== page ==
When people first see iRobot Roombas in action, most of them don’t believe that they can cover the whole house with their random movements. Although most of the randomly roaming robots can really cover the area, they really seem inefficient. Why can’t robots clean in stripes or blocks like we humans do? Simply because most of the robots have no clue about the environment they are in.
It is quite surprising, since currently available technology would definitely allow these robots to be fully aware of the floor plan and the position of obstacles. The reason why these technologies are not in all of the household robots is price. The large number of sensors and the computing power to analyze the data of these sensors would make these robots so expensive that they would be completely out of range for most of the households.
This is something that Neato engineers and management could not accept as an excuse for not building smarter robots, so they started to research more affordable alternatives. They ended up with rotating laser rangefinders that report distances 360 degrees around the robot. This data, updated every second on a moving robot, would allow the device not only to map the room, but to precisely position the robot within this environment.
Laser rangefinders are nothing new. They have been around for some time, but they are not available for less than $2000 each. This alone makes them impractical in $400 devices. Thankfully, Neato has managed to build a rangefinder (they call it LDS — Laser Distance Sensor) that, while less precise on distances over 5 m (16 ft), only costs a fraction of the cost of competitors.($30 according to an interview with Max Safai, CEO of Neato Robotics.) This invention is the base of Neato XV-11, and this alone makes it so different from all the other robots out there.
Why is it important to have methodical cleaning if randomly moving robots can cover the whole house for cheaper? Robots that run in stripes only work as much as absolutely necessary. Therefore, they are capable of two things: they can use more battery power to vacuum (instead of using the power for unnecessary roaming) and they can temporarily suspend cleaning for a battery recharge, knowing where they left off work. These two capabilities might not be important in all homes, but could dramatically improve the cleaning quality in some. But more on that on the next few pages.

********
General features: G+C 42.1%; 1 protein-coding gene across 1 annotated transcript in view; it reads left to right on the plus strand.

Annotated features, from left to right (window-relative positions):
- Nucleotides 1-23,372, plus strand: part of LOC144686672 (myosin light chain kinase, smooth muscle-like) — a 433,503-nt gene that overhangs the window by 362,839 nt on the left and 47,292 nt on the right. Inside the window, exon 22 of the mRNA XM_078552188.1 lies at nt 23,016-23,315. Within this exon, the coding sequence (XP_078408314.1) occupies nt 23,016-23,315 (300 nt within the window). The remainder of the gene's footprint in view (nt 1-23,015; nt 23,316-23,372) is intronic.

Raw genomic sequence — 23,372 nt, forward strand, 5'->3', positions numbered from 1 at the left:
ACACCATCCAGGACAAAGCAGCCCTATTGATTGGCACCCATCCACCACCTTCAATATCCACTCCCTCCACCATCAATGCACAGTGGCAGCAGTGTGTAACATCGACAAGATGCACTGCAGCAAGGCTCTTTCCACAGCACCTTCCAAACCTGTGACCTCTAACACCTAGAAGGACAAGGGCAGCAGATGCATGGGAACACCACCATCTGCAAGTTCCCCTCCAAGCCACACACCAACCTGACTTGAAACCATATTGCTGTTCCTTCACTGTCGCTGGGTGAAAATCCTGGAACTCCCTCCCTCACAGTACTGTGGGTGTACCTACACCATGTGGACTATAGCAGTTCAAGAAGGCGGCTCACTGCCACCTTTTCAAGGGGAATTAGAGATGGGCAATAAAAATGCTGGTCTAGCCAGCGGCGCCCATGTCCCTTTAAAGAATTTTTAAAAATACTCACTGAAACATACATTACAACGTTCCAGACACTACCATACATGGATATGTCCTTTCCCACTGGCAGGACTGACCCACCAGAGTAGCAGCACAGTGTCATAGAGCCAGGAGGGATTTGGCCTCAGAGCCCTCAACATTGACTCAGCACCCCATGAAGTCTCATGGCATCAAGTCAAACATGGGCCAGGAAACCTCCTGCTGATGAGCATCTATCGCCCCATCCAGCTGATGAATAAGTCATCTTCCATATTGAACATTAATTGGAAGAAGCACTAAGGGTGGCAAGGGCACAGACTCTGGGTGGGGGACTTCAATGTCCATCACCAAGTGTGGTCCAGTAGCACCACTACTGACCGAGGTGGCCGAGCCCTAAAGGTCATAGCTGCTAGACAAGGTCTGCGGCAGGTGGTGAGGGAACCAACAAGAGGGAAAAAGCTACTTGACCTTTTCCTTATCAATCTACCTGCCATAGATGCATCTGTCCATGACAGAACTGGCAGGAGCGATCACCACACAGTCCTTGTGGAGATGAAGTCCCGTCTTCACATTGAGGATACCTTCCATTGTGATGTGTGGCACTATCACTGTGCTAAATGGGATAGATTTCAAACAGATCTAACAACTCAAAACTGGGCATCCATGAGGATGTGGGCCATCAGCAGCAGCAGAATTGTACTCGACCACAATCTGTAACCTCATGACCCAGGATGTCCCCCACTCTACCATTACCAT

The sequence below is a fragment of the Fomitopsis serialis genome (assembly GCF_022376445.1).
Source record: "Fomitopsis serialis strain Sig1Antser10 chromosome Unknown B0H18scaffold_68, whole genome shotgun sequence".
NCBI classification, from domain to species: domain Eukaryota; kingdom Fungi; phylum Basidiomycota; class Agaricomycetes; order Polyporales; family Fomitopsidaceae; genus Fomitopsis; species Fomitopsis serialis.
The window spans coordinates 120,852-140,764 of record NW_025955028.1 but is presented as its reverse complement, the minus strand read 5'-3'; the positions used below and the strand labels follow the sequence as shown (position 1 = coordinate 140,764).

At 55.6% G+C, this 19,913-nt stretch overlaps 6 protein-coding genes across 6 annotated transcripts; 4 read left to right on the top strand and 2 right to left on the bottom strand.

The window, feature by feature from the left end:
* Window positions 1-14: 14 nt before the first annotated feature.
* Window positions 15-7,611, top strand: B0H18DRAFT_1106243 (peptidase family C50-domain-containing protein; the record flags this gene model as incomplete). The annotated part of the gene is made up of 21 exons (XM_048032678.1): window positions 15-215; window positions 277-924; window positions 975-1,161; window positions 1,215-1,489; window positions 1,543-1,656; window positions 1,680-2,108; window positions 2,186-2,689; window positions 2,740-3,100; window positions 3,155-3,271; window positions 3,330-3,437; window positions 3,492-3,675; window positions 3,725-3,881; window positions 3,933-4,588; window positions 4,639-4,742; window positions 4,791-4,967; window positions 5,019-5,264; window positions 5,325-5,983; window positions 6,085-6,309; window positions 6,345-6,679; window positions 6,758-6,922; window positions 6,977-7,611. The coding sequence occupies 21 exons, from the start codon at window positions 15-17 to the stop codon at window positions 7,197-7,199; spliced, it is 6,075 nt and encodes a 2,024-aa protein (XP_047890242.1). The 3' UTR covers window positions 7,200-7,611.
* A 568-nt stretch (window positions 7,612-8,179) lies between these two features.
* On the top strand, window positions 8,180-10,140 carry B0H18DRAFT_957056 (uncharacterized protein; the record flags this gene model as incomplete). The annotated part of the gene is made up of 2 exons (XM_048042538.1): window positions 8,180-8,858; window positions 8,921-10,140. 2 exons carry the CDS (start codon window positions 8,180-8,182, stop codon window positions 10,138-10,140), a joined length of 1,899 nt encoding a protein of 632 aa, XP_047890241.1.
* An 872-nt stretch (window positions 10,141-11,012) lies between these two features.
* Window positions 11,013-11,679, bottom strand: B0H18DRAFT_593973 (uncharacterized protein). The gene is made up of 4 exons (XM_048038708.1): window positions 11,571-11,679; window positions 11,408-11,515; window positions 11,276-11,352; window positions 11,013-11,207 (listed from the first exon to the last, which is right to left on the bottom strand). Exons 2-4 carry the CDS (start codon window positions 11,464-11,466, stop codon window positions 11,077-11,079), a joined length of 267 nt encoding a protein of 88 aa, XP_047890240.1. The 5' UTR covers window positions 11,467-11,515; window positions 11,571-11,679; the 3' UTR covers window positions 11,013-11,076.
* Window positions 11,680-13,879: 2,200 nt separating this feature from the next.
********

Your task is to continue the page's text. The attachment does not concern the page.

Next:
Since the announcement of Neato XV-11, several other versions of the robot were announced. A few months ago the robot arrived in Europe as Neato XV-15 and showed up in Target (in the US) as Neato XV-12. While the original version (the subject of our review) is green, the XV-15 comes in blue, while the XV-12 is white. Other than color (and, obviously, the power plug of the European model), all three of these robots are identical. They can have differences in their internal software, but as it is user updatable, all three models can be updated to the latest software at any time by the owner. (The robots can vary in bundled accessories.)
In Europe the Neato XV-11 comes in another version sold by the German company Vorwerk. The Vorwerk Kobold VR100 has a white shell similar to the XV-12, but this robot sports a few remarkable improvements, like Li-ion batteries, side brushes, better filter, etc. More about that on the specifications page.
Neato XV-11 comes in a rather large black box. One half of the box contains the robot itself (dust bin, filter and batteries are pre-installed), while the other box has all the accessories.